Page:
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Yesterday night while having dinner, Harry, the eldest son of Mr. Smit

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Yesterday night while having dinner, Harry, the eldest son of Mr. Smit  [#permalink]

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New post 03 Apr 2015, 13:40
11
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A
B
C
D
E

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Question Stats:

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Yesterday night while having dinner, Harry, the eldest son of Mr. Smith broke the table’s leg.
a. the eldest son of Mr. Smith broke the table’s leg.
b. the eldest son from Mr. Smith broke the table’s leg.
c. the eldest son of Mr. Smith broke the leg of the table.
d. the eldest son from Mr. Smith broke the leg of the table.
e. Mr.Smith’s eldest son broke the table’s leg.

Please help with this question, with explanation.
My direct guess would be it should be "son of" instead of "son from" as I know the famous bad word "son of a ..." :twisted: :roll:
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Re: Yesterday night while having dinner, Harry, the eldest son of Mr. Smit  [#permalink]

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New post 05 Apr 2015, 05:20
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santorasantu wrote:
Yesterday night while having dinner, Harry, the eldest son of Mr. Smith broke the table’s leg.
a. the eldest son of Mr. Smith broke the table’s leg.
b. the eldest son from Mr. Smith broke the table’s leg.
c. the eldest son of Mr. Smith broke the leg of the table.
d. the eldest son from Mr. Smith broke the leg of the table.
e. Mr.Smith’s eldest son broke the table’s leg.

Please help with this question, with explanation.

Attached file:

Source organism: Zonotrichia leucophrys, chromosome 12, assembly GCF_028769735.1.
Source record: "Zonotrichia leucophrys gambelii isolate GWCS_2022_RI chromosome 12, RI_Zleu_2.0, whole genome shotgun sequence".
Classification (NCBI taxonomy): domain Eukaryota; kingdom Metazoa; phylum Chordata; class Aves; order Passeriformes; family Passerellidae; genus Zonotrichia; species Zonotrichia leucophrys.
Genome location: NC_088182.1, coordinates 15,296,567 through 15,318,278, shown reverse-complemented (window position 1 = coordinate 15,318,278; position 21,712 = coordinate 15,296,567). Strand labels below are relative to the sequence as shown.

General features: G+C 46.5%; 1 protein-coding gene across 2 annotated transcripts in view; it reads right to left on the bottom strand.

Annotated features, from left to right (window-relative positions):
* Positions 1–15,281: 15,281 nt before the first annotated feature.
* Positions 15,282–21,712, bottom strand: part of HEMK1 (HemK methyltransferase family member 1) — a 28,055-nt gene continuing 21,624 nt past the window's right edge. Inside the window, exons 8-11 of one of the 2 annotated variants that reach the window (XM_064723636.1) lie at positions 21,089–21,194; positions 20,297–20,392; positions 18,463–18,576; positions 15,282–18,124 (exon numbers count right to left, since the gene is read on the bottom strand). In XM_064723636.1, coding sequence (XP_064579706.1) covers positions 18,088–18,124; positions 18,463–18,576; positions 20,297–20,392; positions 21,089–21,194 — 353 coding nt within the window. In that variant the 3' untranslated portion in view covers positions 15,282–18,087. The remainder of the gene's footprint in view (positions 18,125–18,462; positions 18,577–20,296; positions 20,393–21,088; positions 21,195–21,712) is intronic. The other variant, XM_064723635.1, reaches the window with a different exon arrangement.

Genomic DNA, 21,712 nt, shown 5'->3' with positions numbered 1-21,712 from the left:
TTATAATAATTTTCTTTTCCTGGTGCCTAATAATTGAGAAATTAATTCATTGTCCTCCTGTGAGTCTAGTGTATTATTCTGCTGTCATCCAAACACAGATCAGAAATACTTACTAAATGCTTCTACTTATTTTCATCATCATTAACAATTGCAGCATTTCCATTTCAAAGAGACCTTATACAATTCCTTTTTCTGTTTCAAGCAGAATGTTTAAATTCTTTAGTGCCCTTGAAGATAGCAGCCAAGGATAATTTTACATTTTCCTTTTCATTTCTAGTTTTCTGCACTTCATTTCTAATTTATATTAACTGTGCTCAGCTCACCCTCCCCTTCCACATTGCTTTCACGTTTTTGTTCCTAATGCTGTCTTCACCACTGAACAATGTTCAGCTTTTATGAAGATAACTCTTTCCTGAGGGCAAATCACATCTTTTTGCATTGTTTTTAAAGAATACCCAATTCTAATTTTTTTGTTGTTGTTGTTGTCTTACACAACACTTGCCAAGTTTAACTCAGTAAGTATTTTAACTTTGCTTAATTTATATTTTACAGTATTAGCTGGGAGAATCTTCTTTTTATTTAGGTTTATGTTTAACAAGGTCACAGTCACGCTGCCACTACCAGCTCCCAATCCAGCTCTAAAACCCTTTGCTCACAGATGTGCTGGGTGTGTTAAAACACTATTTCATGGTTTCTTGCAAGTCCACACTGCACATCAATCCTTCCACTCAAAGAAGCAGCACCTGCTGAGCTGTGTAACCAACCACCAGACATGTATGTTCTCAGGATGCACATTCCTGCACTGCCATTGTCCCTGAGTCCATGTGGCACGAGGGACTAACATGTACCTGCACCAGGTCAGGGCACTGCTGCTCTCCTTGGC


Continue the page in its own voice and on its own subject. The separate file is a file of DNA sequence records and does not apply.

My direct guess would be it should be "son of" instead of "son from" as I know the famous bad word "son of a ..." :twisted: :roll:


From Mr. Smith is wrong - Eliminate B and D.
Table is not a living being and hence you cannot say table's leg. You cannot use possessive form for inanimate things. That would be incorrect. Eliminate A and E.

Hence Option C is correct.

Kudos if this helps.
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Re: Yesterday night while having dinner, Harry, the eldest son of Mr. Smit  [#permalink]

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New post 04 Apr 2015, 05:45
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Selected E for less words..not sure whether the question is acc. to GMAT standards
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Re: Yesterday night while having dinner, Harry, the eldest son of Mr. Smit  [#permalink]

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New post 05 Apr 2015, 06:42
1
wizardofcoconuts wrote:
santorasantu wrote:
Yesterday night while having dinner, Harry, the eldest son of Mr. Smith broke the table’s leg.
a. the eldest son of Mr. Smith broke the table’s leg.
b. the eldest son from Mr. Smith broke the table’s leg.
c. the eldest son of Mr. Smith broke the leg of the table.
d. the eldest son from Mr. Smith broke the leg of the table.
e. Mr.Smith’s eldest son broke the table’s leg.

Please help with this question, with explanation.
My direct guess would be it should be "son of" instead of "son from" as I know the famous bad word "son of a ..." :twisted: :roll:


From Mr. Smith is wrong - Eliminate B and D.
Table is not a living being and hence you cannot say table's leg. You cannot use possessive form for inanimate things. That would be incorrect. Eliminate A and E.

Hence Option C is correct.

Kudos if this helps.






Can you please advise from where did you learn that you can't use possessive form for inanimate things?
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Re: Yesterday night while having dinner, Harry, the eldest son of Mr. Smit  [#permalink]

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New post 05 Apr 2015, 07:03
p2bhokie wrote:
wizardofcoconuts wrote:
santorasantu wrote:
Yesterday night while having dinner, Harry, the eldest son of Mr. Smith broke the table’s leg.
a. the eldest son of Mr. Smith broke the table’s leg.
b. the eldest son from Mr. Smith broke the table’s leg.
c. the eldest son of Mr. Smith broke the leg of the table.
d. the eldest son from Mr. Smith broke the leg of the table.
e. Mr.Smith’s eldest son broke the table’s leg.

Please help with this question, with explanation.
My direct guess would be it should be "son of" instead of "son from" as I know the famous bad word "son of a ..." :twisted: :roll:


From Mr. Smith is wrong - Eliminate B and D.